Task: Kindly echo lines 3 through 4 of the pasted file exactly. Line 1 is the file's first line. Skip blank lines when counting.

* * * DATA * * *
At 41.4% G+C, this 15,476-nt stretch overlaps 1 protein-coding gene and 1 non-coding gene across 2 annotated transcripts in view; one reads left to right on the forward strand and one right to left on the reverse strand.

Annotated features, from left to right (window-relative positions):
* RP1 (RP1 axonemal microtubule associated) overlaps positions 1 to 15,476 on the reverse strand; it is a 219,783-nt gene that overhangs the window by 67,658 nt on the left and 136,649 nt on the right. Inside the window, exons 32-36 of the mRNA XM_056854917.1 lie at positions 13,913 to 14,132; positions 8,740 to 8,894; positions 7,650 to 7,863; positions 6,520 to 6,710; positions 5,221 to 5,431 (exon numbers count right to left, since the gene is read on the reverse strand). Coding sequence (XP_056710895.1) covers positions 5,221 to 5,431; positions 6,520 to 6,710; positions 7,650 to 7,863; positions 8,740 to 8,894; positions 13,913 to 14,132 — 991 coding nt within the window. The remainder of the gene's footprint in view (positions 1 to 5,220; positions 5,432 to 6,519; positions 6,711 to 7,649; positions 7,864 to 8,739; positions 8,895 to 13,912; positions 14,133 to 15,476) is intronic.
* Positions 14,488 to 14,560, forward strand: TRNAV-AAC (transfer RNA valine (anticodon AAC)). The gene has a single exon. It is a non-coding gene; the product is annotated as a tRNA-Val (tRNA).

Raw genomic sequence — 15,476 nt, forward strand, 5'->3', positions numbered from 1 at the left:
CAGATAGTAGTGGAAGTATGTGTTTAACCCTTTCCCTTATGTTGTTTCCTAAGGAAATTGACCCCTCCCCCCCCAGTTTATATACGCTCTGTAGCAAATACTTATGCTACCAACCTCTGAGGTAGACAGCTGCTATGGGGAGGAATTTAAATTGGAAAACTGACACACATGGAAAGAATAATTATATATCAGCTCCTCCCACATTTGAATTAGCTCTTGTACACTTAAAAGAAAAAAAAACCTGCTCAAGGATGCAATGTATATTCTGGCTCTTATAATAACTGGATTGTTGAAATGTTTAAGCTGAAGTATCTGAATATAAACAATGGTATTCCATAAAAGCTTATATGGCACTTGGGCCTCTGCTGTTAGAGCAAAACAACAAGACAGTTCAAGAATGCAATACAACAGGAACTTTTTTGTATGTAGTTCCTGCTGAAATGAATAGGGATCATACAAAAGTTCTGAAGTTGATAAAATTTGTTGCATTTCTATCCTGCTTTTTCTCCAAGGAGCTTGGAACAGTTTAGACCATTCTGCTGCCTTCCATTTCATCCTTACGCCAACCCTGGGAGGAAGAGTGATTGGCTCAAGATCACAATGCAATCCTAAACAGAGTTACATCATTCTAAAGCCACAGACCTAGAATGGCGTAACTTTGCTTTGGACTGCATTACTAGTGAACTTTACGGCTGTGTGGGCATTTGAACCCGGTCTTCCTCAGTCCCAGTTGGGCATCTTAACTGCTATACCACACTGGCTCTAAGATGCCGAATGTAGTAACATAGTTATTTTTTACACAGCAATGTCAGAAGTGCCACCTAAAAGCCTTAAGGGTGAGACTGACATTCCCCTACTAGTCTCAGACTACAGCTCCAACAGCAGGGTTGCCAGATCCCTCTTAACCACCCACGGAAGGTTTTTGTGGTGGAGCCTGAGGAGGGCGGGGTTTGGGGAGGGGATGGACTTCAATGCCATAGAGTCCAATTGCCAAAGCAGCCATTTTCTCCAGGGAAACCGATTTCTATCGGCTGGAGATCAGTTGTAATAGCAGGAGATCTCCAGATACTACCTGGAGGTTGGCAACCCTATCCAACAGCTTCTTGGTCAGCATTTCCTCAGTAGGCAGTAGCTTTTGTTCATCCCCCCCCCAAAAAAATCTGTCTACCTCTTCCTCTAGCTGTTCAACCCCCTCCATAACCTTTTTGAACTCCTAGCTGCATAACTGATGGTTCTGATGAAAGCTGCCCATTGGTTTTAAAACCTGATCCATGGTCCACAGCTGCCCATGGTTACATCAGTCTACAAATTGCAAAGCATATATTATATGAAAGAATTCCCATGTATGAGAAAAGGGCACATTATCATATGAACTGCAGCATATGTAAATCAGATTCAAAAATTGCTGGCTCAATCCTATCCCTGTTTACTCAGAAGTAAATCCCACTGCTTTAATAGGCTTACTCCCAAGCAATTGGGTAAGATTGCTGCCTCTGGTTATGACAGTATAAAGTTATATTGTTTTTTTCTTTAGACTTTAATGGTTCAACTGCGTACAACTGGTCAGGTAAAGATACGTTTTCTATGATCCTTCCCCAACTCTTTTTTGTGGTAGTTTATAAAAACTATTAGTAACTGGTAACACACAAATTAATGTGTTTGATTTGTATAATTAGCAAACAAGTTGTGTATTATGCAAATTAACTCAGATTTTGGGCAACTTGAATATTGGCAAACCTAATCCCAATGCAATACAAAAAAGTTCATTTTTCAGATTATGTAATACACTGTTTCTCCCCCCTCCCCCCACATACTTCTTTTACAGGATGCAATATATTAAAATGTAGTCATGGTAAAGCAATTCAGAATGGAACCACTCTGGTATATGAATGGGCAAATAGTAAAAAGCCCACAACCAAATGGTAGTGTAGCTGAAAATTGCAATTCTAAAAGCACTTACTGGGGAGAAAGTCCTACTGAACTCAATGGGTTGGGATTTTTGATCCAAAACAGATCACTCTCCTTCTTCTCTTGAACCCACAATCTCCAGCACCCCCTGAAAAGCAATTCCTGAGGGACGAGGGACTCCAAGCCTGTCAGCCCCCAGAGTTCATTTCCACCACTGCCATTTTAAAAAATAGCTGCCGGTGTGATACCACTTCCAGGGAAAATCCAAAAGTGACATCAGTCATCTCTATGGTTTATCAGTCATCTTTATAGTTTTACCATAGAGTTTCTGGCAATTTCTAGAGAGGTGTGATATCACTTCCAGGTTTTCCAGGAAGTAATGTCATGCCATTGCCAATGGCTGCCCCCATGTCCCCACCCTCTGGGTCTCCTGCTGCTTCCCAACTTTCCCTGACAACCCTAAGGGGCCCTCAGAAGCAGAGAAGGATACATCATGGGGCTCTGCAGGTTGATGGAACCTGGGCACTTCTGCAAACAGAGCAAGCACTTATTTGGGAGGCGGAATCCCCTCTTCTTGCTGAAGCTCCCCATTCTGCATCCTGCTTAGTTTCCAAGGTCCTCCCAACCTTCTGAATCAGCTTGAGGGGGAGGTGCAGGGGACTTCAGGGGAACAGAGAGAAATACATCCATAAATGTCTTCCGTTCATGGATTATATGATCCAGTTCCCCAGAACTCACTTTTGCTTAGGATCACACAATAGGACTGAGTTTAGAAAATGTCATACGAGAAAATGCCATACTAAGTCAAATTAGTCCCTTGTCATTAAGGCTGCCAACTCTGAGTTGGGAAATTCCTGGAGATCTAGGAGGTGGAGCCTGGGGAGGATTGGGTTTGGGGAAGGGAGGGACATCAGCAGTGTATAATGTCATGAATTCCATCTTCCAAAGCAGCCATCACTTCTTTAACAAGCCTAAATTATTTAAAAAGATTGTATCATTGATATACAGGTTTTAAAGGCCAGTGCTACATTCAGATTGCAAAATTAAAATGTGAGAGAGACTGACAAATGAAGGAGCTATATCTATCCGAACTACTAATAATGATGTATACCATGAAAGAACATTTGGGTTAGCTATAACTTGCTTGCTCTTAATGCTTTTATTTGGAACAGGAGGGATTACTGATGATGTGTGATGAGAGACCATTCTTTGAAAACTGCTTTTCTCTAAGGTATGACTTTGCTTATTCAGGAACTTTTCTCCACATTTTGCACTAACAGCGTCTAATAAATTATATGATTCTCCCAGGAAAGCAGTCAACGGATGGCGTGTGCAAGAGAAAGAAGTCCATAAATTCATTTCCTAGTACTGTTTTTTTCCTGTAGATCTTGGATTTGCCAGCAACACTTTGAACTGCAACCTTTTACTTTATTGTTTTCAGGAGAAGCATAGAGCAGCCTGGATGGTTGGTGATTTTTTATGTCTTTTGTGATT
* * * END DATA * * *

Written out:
* RP1 (RP1 axonemal microtubule associated) overlaps positions 1 to 15,476 on the reverse strand; it is a 219,783-nt gene that overhangs the window by 67,658 nt on the left and 136,649 nt on the right. Inside the window, exons 32-36 of the mRNA XM_056854917.1 lie at positions 13,913 to 14,132; positions 8,740 to 8,894; positions 7,650 to 7,863; positions 6,520 to 6,710; positions 5,221 to 5,431 (exon numbers count right to left, since the gene is read on the reverse strand). Coding sequence (XP_056710895.1) covers positions 5,221 to 5,431; positions 6,520 to 6,710; positions 7,650 to 7,863; positions 8,740 to 8,894; positions 13,913 to 14,132 — 991 coding nt within the window. The remainder of the gene's footprint in view (positions 1 to 5,220; positions 5,432 to 6,519; positions 6,711 to 7,649; positions 7,864 to 8,739; positions 8,895 to 13,912; positions 14,133 to 15,476) is intronic.
* Positions 14,488 to 14,560, forward strand: TRNAV-AAC (transfer RNA valine (anticodon AAC)). The gene has a single exon. It is a non-coding gene; the product is annotated as a tRNA-Val (tRNA).